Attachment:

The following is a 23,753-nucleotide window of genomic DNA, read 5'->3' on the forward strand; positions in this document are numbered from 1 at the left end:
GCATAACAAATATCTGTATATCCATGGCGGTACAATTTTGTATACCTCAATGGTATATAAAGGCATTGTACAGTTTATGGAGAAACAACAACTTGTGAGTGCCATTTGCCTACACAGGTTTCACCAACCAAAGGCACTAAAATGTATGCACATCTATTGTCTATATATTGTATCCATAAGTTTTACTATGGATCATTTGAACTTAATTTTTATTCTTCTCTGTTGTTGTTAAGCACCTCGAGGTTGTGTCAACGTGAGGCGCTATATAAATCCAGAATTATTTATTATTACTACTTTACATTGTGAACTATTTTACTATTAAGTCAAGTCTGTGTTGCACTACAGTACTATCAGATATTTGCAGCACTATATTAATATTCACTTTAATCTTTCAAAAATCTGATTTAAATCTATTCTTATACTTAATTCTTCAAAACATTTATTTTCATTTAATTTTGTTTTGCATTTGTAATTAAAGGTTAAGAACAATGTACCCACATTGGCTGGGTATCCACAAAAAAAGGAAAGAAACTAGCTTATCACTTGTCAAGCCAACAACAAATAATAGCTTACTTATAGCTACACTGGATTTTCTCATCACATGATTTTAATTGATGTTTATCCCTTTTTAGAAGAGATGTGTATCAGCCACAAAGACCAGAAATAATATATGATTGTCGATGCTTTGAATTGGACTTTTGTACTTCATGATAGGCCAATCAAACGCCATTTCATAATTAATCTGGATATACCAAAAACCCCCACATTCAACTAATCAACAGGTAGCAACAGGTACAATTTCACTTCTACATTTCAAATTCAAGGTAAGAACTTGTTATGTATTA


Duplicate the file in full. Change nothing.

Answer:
The following is a 23,753-nucleotide window of genomic DNA, read 5'->3' on the forward strand; positions in this document are numbered from 1 at the left end:
GCATAACAAATATCTGTATATCCATGGCGGTACAATTTTGTATACCTCAATGGTATATAAAGGCATTGTACAGTTTATGGAGAAACAACAACTTGTGAGTGCCATTTGCCTACACAGGTTTCACCAACCAAAGGCACTAAAATGTATGCACATCTATTGTCTATATATTGTATCCATAAGTTTTACTATGGATCATTTGAACTTAATTTTTATTCTTCTCTGTTGTTGTTAAGCACCTCGAGGTTGTGTCAACGTGAGGCGCTATATAAATCCAGAATTATTTATTATTACTACTTTACATTGTGAACTATTTTACTATTAAGTCAAGTCTGTGTTGCACTACAGTACTATCAGATATTTGCAGCACTATATTAATATTCACTTTAATCTTTCAAAAATCTGATTTAAATCTATTCTTATACTTAATTCTTCAAAACATTTATTTTCATTTAATTTTGTTTTGCATTTGTAATTAAAGGTTAAGAACAATGTACCCACATTGGCTGGGTATCCACAAAAAAAGGAAAGAAACTAGCTTATCACTTGTCAAGCCAACAACAAATAATAGCTTACTTATAGCTACACTGGATTTTCTCATCACATGATTTTAATTGATGTTTATCCCTTTTTAGAAGAGATGTGTATCAGCCACAAAGACCAGAAATAATATATGATTGTCGATGCTTTGAATTGGACTTTTGTACTTCATGATAGGCCAATCAAACGCCATTTCATAATTAATCTGGATATACCAAAAACCCCCACATTCAACTAATCAACAGGTAGCAACAGGTACAATTTCACTTCTACATTTCAAATTCAAGGTAAGAACTTGTTATGTATTA